Trumpeter swans nest in April/May and hatch cygnets in June/July. Their nests can be up to 6 feet in diameter and are made of grasses, sticks, and leaves.
In the wild, adult trumpeter swans mainly eat underwater vegetation where they use their long necks to pull the plants from the bottom of shallow wetlands. At the Zoo, trumpeter swans eat a floating waterfowl pellet along with different kinds of greens. They also find and forage on naturally occurring plants in the Waterfowl Lake area.
Trumpeter swans are native to North America and can handle most winter temps if their water is not frozen. The Zoo places special bubblers on the lake to prevent their water from freezing so you can see them outside all year round.
Tiffany says, "Swans are amazing to work with! They are known as symbols of healthy wetlands and their conservation success story is something we can share with guests." They are the largest waterfowl in North America and can weigh up to 30 lbs, making them an eye-catching species to have at the Zoo.
"Each swan has their own unique personality and they can live into their 30s. Swans generally are thought of as aggressive, but this is usually only true when they are protecting their nest or young. Some of our swans have even been trained to have ointment put on the bottoms of their feet as a preventative measure to keep their feet healthy."
As a local species that can be found right here in Ohio, Tiffany enjoys teaching people about trumpeter swans and how they can protect their habitat. At the Zoo's Party for the Planet event in April, she coordinated a craft table located right by the swans where kids could either color a light switch cover or make a swan hat. Kids were able to learn about trumpeter swans and remember to turn off their lights - so it was a win-win for all!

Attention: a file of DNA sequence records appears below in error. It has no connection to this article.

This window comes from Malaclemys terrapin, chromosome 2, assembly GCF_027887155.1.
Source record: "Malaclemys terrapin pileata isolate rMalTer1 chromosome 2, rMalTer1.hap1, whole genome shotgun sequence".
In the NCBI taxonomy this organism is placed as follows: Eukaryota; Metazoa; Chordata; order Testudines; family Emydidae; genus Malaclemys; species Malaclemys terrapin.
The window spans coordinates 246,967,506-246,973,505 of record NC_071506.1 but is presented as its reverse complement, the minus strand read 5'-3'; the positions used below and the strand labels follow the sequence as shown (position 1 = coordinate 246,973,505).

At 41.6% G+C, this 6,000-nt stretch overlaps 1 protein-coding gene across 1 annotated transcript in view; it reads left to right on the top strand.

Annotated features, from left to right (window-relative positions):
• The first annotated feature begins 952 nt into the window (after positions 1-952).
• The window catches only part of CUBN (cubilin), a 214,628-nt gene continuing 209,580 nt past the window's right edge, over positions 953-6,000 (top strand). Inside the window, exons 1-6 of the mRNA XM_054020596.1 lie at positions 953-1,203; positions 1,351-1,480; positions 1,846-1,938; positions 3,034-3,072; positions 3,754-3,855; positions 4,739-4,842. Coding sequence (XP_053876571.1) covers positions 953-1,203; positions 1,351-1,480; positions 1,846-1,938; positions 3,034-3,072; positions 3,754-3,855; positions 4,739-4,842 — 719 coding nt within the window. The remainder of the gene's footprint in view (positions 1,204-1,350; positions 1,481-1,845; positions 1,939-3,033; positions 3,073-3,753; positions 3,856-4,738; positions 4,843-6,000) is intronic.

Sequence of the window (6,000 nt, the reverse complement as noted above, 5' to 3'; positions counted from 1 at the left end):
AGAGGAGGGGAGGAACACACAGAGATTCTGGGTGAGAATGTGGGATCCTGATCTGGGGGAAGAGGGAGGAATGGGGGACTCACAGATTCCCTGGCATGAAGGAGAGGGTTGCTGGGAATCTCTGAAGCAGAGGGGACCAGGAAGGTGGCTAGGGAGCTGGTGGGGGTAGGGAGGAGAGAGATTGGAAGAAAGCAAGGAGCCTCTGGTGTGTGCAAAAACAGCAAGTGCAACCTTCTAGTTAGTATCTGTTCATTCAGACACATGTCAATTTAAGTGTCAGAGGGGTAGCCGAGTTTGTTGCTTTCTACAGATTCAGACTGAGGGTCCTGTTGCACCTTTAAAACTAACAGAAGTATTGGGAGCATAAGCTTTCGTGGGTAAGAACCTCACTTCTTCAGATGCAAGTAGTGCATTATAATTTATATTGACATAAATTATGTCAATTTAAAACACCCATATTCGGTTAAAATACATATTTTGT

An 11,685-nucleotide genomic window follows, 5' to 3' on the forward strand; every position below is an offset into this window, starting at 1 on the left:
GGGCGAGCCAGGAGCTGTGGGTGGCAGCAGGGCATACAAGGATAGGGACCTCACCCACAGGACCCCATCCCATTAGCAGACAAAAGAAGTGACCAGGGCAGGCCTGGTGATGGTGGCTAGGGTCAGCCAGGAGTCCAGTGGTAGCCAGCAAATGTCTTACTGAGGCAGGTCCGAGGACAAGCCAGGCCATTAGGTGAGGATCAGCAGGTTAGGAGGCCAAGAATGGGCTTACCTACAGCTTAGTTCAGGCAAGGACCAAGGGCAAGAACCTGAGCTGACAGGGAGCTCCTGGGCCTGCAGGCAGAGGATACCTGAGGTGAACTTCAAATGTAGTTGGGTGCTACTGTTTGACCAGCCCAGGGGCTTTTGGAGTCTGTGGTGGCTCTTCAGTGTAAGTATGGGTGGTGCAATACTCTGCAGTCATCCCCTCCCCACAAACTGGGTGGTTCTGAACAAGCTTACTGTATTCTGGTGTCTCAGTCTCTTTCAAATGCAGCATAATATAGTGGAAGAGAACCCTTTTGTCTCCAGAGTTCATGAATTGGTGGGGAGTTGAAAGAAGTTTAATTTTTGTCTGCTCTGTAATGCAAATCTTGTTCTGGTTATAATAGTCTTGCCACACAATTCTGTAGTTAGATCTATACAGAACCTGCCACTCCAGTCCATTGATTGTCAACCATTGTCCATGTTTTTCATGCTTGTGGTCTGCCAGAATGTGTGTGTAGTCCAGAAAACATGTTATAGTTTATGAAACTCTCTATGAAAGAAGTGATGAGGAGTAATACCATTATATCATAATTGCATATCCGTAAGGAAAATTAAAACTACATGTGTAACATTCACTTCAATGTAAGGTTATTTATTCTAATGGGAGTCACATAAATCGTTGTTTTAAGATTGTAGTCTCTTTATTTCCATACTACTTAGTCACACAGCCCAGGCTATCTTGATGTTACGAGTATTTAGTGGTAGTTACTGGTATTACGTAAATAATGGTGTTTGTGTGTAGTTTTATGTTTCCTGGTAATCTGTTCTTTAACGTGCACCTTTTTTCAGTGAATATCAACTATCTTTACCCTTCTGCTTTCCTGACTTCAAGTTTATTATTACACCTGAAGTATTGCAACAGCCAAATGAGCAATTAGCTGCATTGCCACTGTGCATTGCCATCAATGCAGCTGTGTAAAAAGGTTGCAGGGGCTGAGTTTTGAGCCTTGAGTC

The outlook for swans in Ohio is extremely positive. In just 25 years the population has gone from zero to over 800 and is steadily increasing. In 2022 the Ohio restoration program came full circle when trumpeter swans were observed nesting and successfully raising young for the first time ever in Cleveland Metroparks. This success is due to citizens and organizations, including Cleveland Metroparks Zoo, coming together to bring this majestic species back to Ohio.
With populations doing well in the Midwest and Canada, biologists are trying to learn more about what is now called the “Interior Population” of trumpeter swans. A study to look at how swans are moving and what habitat they are using is being conducted where GSM/GPS collars were placed on swans that document their location every 15 minutes. As part of the study, 20 swans were collared in Ohio in 2020 and 2021. Cleveland Metroparks Zoo along with the Greater Cleveland Chapter of the American Association of Zoo Keepers (AAZK) supported the project by funding some of the collars, and staff members were able to go out in the field and help collar the swans with the Ohio Division of Wildlife.
Even though trumpeter swans are doing well in Ohio and other parts of North America, they are still susceptible to threats such as habitat loss, illegal hunting, lead poisoning and power line collisions.